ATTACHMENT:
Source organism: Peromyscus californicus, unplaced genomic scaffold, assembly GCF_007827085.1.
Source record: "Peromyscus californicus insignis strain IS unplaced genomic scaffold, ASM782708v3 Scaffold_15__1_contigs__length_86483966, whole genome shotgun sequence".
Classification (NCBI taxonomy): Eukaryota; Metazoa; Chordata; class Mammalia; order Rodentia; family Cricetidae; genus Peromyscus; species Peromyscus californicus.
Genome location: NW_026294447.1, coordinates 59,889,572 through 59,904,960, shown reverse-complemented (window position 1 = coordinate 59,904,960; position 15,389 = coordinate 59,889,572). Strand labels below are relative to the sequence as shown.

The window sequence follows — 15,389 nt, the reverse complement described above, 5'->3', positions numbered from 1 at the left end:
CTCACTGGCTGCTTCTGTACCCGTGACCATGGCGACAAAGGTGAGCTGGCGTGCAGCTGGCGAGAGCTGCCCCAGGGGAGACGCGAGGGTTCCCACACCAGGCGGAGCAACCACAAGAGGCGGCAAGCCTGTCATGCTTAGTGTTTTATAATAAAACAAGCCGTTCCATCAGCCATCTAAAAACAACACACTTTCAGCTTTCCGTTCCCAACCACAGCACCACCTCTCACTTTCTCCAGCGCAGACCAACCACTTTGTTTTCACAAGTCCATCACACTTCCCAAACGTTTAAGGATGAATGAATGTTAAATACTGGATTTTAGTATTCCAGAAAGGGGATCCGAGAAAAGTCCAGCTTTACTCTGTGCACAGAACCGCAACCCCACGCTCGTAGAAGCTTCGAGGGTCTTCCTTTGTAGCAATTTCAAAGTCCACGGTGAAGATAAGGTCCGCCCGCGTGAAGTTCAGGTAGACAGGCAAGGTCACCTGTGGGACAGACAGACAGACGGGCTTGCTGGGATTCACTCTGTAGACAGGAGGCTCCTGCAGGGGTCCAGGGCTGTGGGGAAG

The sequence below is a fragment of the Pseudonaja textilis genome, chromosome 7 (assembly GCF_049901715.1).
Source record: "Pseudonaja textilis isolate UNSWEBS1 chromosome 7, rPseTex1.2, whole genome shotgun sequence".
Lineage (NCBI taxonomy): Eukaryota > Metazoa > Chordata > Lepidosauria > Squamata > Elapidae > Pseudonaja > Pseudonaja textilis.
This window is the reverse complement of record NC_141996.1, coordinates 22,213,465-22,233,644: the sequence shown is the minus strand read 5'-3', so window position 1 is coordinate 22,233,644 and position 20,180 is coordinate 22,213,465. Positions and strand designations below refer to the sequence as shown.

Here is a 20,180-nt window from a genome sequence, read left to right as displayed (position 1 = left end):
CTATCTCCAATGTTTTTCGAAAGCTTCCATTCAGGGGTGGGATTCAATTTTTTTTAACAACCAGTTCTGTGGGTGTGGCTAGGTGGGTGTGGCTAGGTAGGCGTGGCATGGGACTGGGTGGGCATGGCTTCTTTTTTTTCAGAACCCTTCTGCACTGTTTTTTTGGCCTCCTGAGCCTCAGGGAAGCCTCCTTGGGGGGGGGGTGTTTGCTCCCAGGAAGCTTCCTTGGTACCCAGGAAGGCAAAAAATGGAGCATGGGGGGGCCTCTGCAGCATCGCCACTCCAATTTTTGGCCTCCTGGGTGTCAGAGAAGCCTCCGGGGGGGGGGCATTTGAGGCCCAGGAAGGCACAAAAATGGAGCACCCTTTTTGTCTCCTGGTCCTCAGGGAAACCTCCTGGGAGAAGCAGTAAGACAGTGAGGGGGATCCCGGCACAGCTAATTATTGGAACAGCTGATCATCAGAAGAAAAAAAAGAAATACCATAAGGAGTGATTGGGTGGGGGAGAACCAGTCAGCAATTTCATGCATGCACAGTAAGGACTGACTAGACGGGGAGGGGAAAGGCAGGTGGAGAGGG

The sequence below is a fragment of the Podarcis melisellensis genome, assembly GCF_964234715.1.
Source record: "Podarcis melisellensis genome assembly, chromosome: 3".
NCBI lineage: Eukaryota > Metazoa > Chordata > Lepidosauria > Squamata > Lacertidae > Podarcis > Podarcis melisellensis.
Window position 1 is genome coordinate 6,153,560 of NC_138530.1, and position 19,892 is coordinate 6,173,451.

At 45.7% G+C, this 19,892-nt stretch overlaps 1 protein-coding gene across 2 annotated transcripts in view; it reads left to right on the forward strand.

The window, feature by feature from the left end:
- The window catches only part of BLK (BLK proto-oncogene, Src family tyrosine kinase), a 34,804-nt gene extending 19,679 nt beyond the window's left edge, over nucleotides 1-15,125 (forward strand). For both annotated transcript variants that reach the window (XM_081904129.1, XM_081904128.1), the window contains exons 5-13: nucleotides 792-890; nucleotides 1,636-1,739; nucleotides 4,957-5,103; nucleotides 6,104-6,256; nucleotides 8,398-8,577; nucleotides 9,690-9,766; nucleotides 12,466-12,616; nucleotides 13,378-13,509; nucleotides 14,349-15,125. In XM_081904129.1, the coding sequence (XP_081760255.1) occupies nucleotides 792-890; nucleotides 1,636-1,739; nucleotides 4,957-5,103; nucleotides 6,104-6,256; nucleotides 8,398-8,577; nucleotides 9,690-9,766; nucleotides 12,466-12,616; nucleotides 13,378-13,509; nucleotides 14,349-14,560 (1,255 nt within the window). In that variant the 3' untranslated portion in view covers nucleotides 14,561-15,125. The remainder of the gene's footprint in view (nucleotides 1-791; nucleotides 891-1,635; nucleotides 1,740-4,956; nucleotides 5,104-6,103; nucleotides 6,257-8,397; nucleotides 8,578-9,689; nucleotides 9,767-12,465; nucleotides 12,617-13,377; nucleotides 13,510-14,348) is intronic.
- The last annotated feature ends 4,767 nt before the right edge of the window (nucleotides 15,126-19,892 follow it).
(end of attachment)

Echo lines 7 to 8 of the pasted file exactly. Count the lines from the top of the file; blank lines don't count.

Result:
The sequence below is a fragment of the Pseudonaja textilis genome, chromosome 7 (assembly GCF_049901715.1).
Source record: "Pseudonaja textilis isolate UNSWEBS1 chromosome 7, rPseTex1.2, whole genome shotgun sequence".